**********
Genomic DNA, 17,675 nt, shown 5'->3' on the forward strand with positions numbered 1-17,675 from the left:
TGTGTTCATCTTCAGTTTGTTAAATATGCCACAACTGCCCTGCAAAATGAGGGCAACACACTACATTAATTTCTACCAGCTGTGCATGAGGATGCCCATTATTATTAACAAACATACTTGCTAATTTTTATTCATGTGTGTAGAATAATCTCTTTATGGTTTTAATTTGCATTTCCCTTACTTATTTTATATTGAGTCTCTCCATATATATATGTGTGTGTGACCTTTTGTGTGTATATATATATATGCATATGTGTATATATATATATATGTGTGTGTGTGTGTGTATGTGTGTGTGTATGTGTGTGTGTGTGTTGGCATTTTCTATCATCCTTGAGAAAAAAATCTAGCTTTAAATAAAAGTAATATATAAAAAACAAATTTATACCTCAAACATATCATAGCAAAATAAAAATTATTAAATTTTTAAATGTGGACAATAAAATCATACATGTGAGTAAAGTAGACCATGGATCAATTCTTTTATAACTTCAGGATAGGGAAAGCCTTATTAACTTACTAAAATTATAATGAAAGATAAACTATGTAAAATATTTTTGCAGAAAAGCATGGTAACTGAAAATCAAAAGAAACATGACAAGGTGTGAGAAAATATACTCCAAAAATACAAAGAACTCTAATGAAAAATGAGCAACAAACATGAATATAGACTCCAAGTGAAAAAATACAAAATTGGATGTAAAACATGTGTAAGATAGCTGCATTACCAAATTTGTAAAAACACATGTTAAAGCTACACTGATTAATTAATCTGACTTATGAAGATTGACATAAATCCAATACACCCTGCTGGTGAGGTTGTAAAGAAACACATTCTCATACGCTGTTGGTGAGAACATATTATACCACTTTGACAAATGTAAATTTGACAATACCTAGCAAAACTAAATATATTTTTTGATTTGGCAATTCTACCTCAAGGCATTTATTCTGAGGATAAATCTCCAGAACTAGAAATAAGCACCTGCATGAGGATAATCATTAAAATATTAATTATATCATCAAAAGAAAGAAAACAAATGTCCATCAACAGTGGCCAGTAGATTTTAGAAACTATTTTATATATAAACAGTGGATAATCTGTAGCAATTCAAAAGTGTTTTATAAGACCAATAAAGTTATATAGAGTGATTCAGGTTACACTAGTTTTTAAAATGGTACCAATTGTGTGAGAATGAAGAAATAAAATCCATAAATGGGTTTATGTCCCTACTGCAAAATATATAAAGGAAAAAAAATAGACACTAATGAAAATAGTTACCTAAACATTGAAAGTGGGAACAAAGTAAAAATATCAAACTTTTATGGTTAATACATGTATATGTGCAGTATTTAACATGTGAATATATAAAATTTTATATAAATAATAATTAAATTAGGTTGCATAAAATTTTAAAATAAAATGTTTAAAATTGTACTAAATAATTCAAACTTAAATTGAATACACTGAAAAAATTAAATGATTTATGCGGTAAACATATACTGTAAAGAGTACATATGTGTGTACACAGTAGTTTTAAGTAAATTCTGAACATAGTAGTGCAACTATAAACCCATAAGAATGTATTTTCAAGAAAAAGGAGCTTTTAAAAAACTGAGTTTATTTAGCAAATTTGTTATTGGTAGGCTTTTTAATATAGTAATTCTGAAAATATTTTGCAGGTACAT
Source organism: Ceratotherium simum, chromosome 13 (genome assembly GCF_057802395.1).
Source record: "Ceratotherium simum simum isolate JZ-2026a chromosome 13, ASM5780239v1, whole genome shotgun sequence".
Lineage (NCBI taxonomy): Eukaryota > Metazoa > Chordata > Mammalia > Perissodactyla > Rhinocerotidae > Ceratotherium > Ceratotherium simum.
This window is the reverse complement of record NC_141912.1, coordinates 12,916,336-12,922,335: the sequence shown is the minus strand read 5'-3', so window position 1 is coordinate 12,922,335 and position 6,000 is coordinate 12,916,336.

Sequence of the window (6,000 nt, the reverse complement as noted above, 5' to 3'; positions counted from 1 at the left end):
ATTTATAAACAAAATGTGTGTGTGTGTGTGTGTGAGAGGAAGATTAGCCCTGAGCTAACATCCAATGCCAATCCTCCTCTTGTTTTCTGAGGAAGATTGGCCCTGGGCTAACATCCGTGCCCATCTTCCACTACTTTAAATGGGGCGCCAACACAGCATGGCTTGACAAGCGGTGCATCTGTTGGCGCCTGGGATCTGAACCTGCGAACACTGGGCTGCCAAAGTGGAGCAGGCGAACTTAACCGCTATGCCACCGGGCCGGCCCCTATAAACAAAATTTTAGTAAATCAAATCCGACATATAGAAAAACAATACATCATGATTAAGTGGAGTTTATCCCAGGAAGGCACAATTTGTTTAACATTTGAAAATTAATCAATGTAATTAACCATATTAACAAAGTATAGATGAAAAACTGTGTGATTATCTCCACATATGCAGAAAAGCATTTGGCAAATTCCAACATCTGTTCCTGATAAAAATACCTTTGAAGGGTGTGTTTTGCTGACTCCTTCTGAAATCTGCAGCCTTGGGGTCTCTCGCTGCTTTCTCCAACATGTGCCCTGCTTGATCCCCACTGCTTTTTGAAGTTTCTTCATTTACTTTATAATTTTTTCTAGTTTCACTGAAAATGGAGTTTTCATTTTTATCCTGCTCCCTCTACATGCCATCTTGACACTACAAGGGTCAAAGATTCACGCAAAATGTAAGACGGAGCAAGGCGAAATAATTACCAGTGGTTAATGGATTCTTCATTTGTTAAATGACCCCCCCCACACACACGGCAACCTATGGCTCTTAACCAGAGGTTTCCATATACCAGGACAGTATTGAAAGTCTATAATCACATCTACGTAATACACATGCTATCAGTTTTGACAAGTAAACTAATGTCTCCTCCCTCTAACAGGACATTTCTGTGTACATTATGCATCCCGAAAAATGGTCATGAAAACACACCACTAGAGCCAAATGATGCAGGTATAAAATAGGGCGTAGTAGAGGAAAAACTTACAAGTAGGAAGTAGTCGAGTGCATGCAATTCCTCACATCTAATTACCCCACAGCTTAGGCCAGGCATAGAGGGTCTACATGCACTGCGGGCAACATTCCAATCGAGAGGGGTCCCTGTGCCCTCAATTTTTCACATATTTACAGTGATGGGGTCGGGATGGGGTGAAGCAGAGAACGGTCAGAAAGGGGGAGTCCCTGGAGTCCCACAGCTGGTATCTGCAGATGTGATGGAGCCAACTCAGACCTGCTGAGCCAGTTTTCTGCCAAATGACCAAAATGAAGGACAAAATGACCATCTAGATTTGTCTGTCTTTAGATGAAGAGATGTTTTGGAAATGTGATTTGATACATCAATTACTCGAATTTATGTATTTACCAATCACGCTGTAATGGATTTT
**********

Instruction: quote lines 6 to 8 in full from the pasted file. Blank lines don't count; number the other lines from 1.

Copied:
This window is the reverse complement of record NC_141912.1, coordinates 12,916,336-12,922,335: the sequence shown is the minus strand read 5'-3', so window position 1 is coordinate 12,922,335 and position 6,000 is coordinate 12,916,336.

Sequence of the window (6,000 nt, the reverse complement as noted above, 5' to 3'; positions counted from 1 at the left end):
ATTTATAAACAAAATGTGTGTGTGTGTGTGTGTGAGAGGAAGATTAGCCCTGAGCTAACATCCAATGCCAATCCTCCTCTTGTTTTCTGAGGAAGATTGGCCCTGGGCTAACATCCGTGCCCATCTTCCACTACTTTAAATGGGGCGCCAACACAGCATGGCTTGACAAGCGGTGCATCTGTTGGCGCCTGGGATCTGAACCTGCGAACACTGGGCTGCCAAAGTGGAGCAGGCGAACTTAACCGCTATGCCACCGGGCCGGCCCCTATAAACAAAATTTTAGTAAATCAAATCCGACATATAGAAAAACAATACATCATGATTAAGTGGAGTTTATCCCAGGAAGGCACAATTTGTTTAACATTTGAAAATTAATCAATGTAATTAACCATATTAACAAAGTATAGATGAAAAACTGTGTGATTATCTCCACATATGCAGAAAAGCATTTGGCAAATTCCAACATCTGTTCCTGATAAAAATACCTTTGAAGGGTGTGTTTTGCTGACTCCTTCTGAAATCTGCAGCCTTGGGGTCTCTCGCTGCTTTCTCCAACATGTGCCCTGCTTGATCCCCACTGCTTTTTGAAGTTTCTTCATTTACTTTATAATTTTTTCTAGTTTCACTGAAAATGGAGTTTTCATTTTTATCCTGCTCCCTCTACATGCCATCTTGACACTACAAGGGTCAAAGATTCACGCAAAATGTAAGACGGAGCAAGGCGAAATAATTACCAGTGGTTAATGGATTCTTCATTTGTTAAATGACCCCCCCCACACACACGGCAACCTATGGCTCTTAACCAGAGGTTTCCATATACCAGGACAGTATTGAAAGTCTATAATCACATCTACGTAATACACATGCTATCAGTTTTGACAAGTAAACTAATGTCTCCTCCCTCTAACAGGACATTTCTGTGTACATTATGCATCCCGAAAAATGGTCATGAAAACACACCACTAGAGCCAAATGATGCAGGTATAAAATAGGGCGTAGTAGAGGAAAAACTTACAAGTAGGAAGTAGTCGAGTGCATGCAATTCCTCACATCTAATTACCCCACAGCTTAGGCCAGGCATAGAGGGTCTACATGCACTGCGGGCAACATTCCAATCGAGAGGGGTCCCTGTGCCCTCAATTTTTCACATATTTACAGTGATGGGGTCGGGATGGGGTGAAGCAGAGAACGGTCAGAAAGGGGGAGTCCCTGGAGTCCCACAGCTGGTATCTGCAGATGTGATGGAGCCAACTCAGACCTGCTGAGCCAGTTTTCTGCCAAATGACCAAAATGAAGGACAAAATGACCATCTAGATTTGTCTGTCTTTAGATGAAGAGATGTTTTGGAAATGTGATTTGATACATCAATTACTCGAATTTATGTATTTACCAATCACGCTGTAATGGATTTT